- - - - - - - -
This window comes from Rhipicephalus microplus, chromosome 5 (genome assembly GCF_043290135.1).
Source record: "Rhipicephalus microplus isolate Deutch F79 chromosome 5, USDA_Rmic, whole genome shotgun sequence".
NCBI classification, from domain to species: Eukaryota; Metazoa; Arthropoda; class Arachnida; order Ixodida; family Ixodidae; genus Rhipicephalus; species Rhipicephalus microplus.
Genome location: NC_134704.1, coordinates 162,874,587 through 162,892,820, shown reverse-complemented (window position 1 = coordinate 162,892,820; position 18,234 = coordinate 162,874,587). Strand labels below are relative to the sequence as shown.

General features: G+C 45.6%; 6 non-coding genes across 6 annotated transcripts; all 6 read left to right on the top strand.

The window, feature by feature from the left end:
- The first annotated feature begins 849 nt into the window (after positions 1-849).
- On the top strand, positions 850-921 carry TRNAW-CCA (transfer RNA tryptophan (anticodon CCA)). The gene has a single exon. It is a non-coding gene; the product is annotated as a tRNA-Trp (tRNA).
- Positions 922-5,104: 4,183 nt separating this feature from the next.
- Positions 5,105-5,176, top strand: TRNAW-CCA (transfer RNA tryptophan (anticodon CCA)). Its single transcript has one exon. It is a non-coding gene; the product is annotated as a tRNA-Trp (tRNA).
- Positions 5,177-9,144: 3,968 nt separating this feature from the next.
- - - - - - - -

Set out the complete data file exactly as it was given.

This window comes from Rhipicephalus microplus, chromosome 5 (genome assembly GCF_043290135.1).
Source record: "Rhipicephalus microplus isolate Deutch F79 chromosome 5, USDA_Rmic, whole genome shotgun sequence".
NCBI classification, from domain to species: Eukaryota; Metazoa; Arthropoda; class Arachnida; order Ixodida; family Ixodidae; genus Rhipicephalus; species Rhipicephalus microplus.
Genome location: NC_134704.1, coordinates 162,874,587 through 162,892,820, shown reverse-complemented (window position 1 = coordinate 162,892,820; position 18,234 = coordinate 162,874,587). Strand labels below are relative to the sequence as shown.

General features: G+C 45.6%; 6 non-coding genes across 6 annotated transcripts; all 6 read left to right on the top strand.

The window, feature by feature from the left end:
- The first annotated feature begins 849 nt into the window (after positions 1-849).
- On the top strand, positions 850-921 carry TRNAW-CCA (transfer RNA tryptophan (anticodon CCA)). The gene has a single exon. It is a non-coding gene; the product is annotated as a tRNA-Trp (tRNA).
- Positions 922-5,104: 4,183 nt separating this feature from the next.
- Positions 5,105-5,176, top strand: TRNAW-CCA (transfer RNA tryptophan (anticodon CCA)). Its single transcript has one exon. It is a non-coding gene; the product is annotated as a tRNA-Trp (tRNA).
- Positions 5,177-9,144: 3,968 nt separating this feature from the next.